Imagine a bit of ADAM AND THE ANTS, especially the catchy ”Kings of the Wild Frontier” era, mixed up with the aggressiveness of a young NEW MODEL ARMY. Add to that the hypnotic, rolling drums that are significant for KILLING JOKE and a big dose THEATRE OF HATE of course. Then drag Tony Wakeford from the since long disintegrated ABOVE THE RUINS project, slap him in the face, pump him to the bursting limit with caffeine and have him to howl in front of the microphone. You could also see it as a more lively DEATH IN JUNE from the times before ”Nada!” but that is the chicken way out.

But, yeah, yeah. I mentioned lots of great bands up there. What does that say about CULT OF YOUTH anyway? Well. If you drag the best from those bands, and add to that lots and lots of youthful creativity and some of this years absolutely strongest melodies, you end up with CULT OF YOUTH.
This album, also called ”Cult of Youth” has a great diversity. It’s most of the time quite hot-tempered, there are songs based upon frenetic violin sounds, punk wallops, disturbed 60’s pop flirts and more, but the album has a softer side as well and a couple of heartfelt ballads sneaked into the production. Every track will surprise you with a new sound, new ideas, new rhythms and I love that in an album – to have something to explore.

If I must choose three tracks for you to begin with, to get you convinced, I’d say:
1. The opener ”New West”, the song Kirk Brandon forgot to write himself. Also a track that prepares you for everything this album has to offer. It’s catchy and snorty at the same time. You’ll hear the pumping bass, the guitars and a bit of the violin as well.
2. The acoustic punk song ”Monsters”. I can’t and don’t feel like dropping references here, but you’ll like it. Play it loud and jump around ’till you match your heartbeats with the pounding kettle and you might end up a few calories lighter.
3. Definitely ”Weary”. This is my favourite and from now on my standard any future candidate to the ”Track of the Year” title must match. I just love the violin, sounds almost at a fanfare. I also love the drums and the chorus and that last part where the distorted guitar drops in.

I’d also love to mention any of the calmer tracks, but I promised three only and three you have presented already so go find out what the rest is all about yourself. I don’t think you’ll be disappointed. I’d actually dare to gamble on that one.

There, that was my introduction to CULT OF YOUTH and their first, self-titled CD.
If you’re one of those ”doesn’t feel like reading much” types, then here is a summary:
”Cult of Youth” is a wonderful album in so many ways.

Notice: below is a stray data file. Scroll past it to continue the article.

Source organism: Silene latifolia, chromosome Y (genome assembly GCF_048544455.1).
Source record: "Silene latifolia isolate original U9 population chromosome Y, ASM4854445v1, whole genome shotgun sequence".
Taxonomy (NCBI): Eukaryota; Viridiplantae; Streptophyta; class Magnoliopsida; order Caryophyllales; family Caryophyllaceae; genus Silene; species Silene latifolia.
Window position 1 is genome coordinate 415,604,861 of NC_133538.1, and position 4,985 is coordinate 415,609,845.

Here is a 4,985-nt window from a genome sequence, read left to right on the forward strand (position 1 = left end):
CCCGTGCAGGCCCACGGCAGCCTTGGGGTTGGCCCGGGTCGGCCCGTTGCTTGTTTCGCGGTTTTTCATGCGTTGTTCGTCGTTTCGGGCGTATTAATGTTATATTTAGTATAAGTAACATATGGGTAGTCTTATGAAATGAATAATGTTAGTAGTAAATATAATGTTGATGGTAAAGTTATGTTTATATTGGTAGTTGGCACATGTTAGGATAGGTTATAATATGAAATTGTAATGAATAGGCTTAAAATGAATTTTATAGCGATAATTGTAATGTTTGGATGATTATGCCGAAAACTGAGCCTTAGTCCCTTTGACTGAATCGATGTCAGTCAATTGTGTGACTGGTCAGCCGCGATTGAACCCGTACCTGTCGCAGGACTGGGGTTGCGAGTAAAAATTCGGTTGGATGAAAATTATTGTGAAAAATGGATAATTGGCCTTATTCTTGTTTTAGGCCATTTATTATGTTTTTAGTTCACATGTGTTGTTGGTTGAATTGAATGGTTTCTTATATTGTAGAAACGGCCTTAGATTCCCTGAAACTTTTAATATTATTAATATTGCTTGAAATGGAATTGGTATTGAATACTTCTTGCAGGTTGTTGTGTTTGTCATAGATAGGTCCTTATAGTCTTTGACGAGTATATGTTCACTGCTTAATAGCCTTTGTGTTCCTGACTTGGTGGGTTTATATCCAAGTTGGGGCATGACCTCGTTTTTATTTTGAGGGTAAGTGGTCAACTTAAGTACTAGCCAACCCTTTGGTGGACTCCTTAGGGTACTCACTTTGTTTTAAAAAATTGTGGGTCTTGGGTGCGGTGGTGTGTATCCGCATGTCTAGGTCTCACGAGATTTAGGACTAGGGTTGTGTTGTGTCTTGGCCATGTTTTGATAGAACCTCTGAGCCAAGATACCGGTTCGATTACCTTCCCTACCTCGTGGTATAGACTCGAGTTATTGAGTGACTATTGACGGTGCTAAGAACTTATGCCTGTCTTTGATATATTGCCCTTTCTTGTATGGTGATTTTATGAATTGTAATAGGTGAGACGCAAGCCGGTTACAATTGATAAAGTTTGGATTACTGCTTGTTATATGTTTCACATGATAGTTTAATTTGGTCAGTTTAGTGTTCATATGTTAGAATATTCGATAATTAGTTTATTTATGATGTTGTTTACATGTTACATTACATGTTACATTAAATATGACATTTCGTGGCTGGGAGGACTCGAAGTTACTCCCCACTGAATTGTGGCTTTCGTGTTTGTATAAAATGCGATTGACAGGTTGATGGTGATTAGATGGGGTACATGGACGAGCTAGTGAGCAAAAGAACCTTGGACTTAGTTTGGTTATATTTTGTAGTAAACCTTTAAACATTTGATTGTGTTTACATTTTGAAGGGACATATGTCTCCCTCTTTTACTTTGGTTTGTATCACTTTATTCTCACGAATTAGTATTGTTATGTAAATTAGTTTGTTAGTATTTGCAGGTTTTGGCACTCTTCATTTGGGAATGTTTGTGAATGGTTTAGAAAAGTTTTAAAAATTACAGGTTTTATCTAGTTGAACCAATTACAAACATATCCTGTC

Weh – Origins.

February 16, 2011
  • Label: Soulseller Records.
  • Year: 2010.
  • Style: Acoustic neofolk.
  • Format: 2CD.

I’m doing this really quick as I don’t really have time to review this album, but I need to let you all know about it anyway. The Norwegian underground singer / songwriter / nefolkster WEH is finally available on CD format, after almost a decade of activity.
“Origins” collects all of those precious songs that was given away for free in MP3 format through the years over at WEH’s official site. All the way from 2002 “The Death” EP to “North” that was recorded not long ago at all, and it expands even further by including some brand new tracks to end the second disc. Amazing.

As the material is presented in chronological order, the first disc has all the ancient tracks, and certainly has it’s charm. By then, WEH was a more experimenting act and praised dark folk as well as death country, and often sang with a slightly growled voice. “Ballad To The Harvest” and “Lady Death” are examples of splendid apocalyptic amateur folk, but the true highlight on the first disc is certainly “And The Raven Spoke My Name”, which can be seen as something between the best of “Kveldssanger” and OF THE WAND AND THE MOON. This track has proven the test of time and has shown no sings of getting old.

The second disc starts off with a cover of the black metal band WINDIR’s “Likbør”. Fantastic work, with deep vocals sung in Norwegian. Furthermore, don’t miss “The Bells Are Ringing Doom” which is neofolk done better than most of the best artists in the genre.
From the new songs, I’d like to point out “En Bekk Av Blod” as my favourite. I haven’t heard such grieving tunes in a long time, and the lyrics (once again in Norwegian) speak of depression and apocalypse with genuine honesty.

I’m so glad that Soulseller Records saw the potential in WEH and decided to release this magnificent and retrospective two disc set. WEH’s been deserving such a nice release for years.
And you who reads, if you have any interest in the underground neofolk scene, don’t dare to miss out on “Origins”! It’s the best home produced dark folk ever, alongside with our Swedish pride APATHEIA.

Ironwood – Storm Over Sea.

February 16, 2011
  • Label: Self-released.
  • Year: 2010.
  • Style: Dark folk / Black metal / Alternative rock.
  • Format: CD.

This album is damn straight very much like the sea. Vast. Huge even. Deep. Sometimes calm, sometimes unreliable with outbursts sudden and life-threatening anger. Sometimes very calm, but never still.
Do you know IRONWOOD since before? This is their second album. The first one was a huge display of heathen neofolk metal. Great tunes, mighty vocals! I have problem with black metal being simply black metal and nothing more, so “:Fire:Water:Ash:” was the perfect black metal album for me. While it had pulse raising parts, it stayed pretty appease most of the time, with mostly clean vocals and lush acoustic interludes spread out over the whole disc.